# Convergence/Divergence of a Series

1. Jul 11, 2008

### sharkshockey

1. The problem statement, all variables and given/known data

$$\Sigma^{\infty}_{n=0}$$$$\frac{1}{2^{n}+(\frac{1}{3})^{n}}$$

2. Relevant equations

3. The attempt at a solution
I decided to use the ratio test:

$$\frac{1}{2^{n+1}+(\frac{1}{3})^{n+1}}$$ x $$\frac{2^{n}+(\frac{1}{3})^{n}}{1}$$

And I got $$lim_{n\rightarrow\infty}$$$$\frac{1}{2 + \frac{1}{3}}$$

But I'm A) pretty sure it's wrong and B) if not, what do I do after that step?

2. Jul 11, 2008

### Defennder

You can't cancel the term $$2^n + (\frac{1}{3})^n$$ just like that since $$2^{n+1} + (\frac{1}{3})^{n+1} \ \mbox{is not} \ (2^n + (\frac{1}{3})^n) \cdot (2 + \frac{1}{3})$$

Instead express $$2^n + (\frac{1}{3})^n$$ as a fraction and do the same for the (n+1) expression as well. Something will cancel out and then you should be able to apply a certain limit rule to get the answer.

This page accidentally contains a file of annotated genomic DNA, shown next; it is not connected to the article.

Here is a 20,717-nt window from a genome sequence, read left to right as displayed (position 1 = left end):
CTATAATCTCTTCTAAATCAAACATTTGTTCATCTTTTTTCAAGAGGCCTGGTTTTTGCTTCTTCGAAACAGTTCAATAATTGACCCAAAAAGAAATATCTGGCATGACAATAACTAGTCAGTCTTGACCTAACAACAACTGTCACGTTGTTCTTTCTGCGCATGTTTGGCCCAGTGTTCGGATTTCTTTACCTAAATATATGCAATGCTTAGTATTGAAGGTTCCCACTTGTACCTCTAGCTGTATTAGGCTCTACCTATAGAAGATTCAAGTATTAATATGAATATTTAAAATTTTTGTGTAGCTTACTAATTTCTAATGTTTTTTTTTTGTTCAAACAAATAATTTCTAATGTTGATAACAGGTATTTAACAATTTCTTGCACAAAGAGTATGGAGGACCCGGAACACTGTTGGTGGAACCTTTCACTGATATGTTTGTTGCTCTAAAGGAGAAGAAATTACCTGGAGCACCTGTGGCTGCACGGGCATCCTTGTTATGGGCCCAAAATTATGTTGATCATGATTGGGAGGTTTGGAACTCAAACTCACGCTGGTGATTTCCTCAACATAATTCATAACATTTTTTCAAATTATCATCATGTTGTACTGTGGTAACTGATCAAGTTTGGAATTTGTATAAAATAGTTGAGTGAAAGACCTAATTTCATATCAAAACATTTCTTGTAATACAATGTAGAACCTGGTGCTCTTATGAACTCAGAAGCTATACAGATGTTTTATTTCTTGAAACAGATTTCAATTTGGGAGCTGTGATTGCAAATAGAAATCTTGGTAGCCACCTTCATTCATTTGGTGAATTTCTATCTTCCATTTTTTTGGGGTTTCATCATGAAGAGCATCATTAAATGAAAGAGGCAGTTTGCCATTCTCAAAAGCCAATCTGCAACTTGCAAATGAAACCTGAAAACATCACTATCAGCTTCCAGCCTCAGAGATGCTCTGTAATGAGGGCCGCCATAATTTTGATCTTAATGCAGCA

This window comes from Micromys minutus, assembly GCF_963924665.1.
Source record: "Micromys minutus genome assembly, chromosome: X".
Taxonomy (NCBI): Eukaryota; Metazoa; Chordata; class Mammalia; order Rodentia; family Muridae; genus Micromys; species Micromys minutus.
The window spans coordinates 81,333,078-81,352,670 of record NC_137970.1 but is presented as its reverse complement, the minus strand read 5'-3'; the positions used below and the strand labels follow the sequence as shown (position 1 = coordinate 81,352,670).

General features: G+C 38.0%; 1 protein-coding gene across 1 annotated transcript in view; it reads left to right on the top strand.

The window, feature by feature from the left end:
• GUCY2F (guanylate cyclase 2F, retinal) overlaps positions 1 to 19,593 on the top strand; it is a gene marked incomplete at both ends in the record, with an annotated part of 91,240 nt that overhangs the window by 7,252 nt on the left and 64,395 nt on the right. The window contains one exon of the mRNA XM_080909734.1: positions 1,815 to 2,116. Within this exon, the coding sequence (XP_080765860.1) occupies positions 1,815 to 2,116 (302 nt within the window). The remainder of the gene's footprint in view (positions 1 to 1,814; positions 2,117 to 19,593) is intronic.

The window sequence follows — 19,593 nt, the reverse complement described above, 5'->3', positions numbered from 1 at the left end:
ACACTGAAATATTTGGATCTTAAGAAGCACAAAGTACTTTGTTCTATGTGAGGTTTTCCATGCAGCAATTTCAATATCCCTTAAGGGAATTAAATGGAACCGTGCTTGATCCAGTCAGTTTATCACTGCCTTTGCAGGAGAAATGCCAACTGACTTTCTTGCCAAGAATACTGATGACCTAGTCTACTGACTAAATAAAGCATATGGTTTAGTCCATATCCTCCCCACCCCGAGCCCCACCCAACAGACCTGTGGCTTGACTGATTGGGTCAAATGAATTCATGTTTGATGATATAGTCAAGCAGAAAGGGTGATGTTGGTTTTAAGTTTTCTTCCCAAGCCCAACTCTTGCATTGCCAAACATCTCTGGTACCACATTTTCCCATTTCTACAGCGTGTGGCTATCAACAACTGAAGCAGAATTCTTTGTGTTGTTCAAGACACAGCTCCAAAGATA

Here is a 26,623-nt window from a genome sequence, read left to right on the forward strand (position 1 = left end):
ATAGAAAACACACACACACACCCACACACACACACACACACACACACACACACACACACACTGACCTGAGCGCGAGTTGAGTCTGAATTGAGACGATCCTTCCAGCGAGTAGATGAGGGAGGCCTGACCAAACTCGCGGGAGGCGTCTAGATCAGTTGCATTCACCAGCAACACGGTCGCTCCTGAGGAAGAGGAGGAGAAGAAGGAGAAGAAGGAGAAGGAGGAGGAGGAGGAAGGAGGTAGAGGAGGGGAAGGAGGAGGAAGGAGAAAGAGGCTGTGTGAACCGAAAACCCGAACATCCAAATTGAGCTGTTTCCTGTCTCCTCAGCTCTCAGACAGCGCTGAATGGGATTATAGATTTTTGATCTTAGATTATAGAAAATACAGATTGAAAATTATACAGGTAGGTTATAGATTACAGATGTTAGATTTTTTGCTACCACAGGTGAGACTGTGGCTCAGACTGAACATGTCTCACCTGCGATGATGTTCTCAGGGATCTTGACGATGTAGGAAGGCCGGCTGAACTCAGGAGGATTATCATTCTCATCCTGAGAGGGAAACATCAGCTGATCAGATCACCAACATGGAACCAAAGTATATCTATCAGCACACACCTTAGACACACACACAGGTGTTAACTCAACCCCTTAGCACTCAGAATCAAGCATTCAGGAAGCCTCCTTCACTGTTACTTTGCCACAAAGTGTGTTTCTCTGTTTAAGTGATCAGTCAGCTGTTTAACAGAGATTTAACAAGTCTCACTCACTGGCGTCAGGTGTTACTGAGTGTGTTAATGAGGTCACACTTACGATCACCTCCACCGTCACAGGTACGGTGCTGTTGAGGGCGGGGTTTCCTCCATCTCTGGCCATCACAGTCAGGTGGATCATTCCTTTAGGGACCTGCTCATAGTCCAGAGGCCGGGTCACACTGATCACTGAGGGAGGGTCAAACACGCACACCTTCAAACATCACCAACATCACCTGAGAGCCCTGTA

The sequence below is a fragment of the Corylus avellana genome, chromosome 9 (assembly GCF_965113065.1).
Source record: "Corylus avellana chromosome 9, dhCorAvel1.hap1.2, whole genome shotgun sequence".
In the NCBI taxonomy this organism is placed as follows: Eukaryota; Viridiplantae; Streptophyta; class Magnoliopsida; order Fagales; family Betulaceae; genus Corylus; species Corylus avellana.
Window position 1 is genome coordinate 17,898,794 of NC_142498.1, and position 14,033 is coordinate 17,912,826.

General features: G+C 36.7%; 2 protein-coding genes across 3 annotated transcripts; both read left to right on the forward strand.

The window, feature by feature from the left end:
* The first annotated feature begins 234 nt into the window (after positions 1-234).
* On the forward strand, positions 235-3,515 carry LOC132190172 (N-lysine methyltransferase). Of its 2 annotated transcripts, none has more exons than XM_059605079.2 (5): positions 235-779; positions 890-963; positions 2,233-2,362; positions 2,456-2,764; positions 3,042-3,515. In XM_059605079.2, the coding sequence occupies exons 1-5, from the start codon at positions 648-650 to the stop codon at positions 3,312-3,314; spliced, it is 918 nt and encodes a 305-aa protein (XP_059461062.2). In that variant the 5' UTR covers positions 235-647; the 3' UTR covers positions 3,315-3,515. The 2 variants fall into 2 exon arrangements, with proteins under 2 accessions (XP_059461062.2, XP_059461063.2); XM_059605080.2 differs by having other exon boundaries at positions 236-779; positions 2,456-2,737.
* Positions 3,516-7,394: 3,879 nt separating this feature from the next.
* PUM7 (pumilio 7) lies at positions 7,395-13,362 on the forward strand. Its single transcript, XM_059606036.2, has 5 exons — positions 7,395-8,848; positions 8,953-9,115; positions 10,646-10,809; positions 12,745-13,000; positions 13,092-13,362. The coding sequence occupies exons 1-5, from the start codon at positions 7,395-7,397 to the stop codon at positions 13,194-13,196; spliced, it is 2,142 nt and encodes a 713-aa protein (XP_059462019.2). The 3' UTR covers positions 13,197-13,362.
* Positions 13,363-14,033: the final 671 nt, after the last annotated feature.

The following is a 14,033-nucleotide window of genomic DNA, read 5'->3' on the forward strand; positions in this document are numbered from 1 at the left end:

3. Jul 11, 2008

### sharkshockey

I thought I could write 3n+1 as (3)(3n). So I should combine the two so that 2n + $$\frac{1}{3^{n}}$$ = $$\frac{7}{6}$$$$^{n}$$ and then find its limit?

4. Jul 11, 2008

### sharkshockey

OH! Actually, could I write the f(x) as a fraction so I would get $$\frac{1}{\frac{7}{6}^{n}}$$ and then find its convergence/divergence through a geometric series? Or should I use an integral test?

5. Jul 11, 2008

### Defennder

3^(n+1) = 3(3^n). But that isn't what you're doing here. Just express $$2^{n+1} + \frac{1}{3^{n+1}}$$ as a single fraction. Then you can apply the ratio test easily.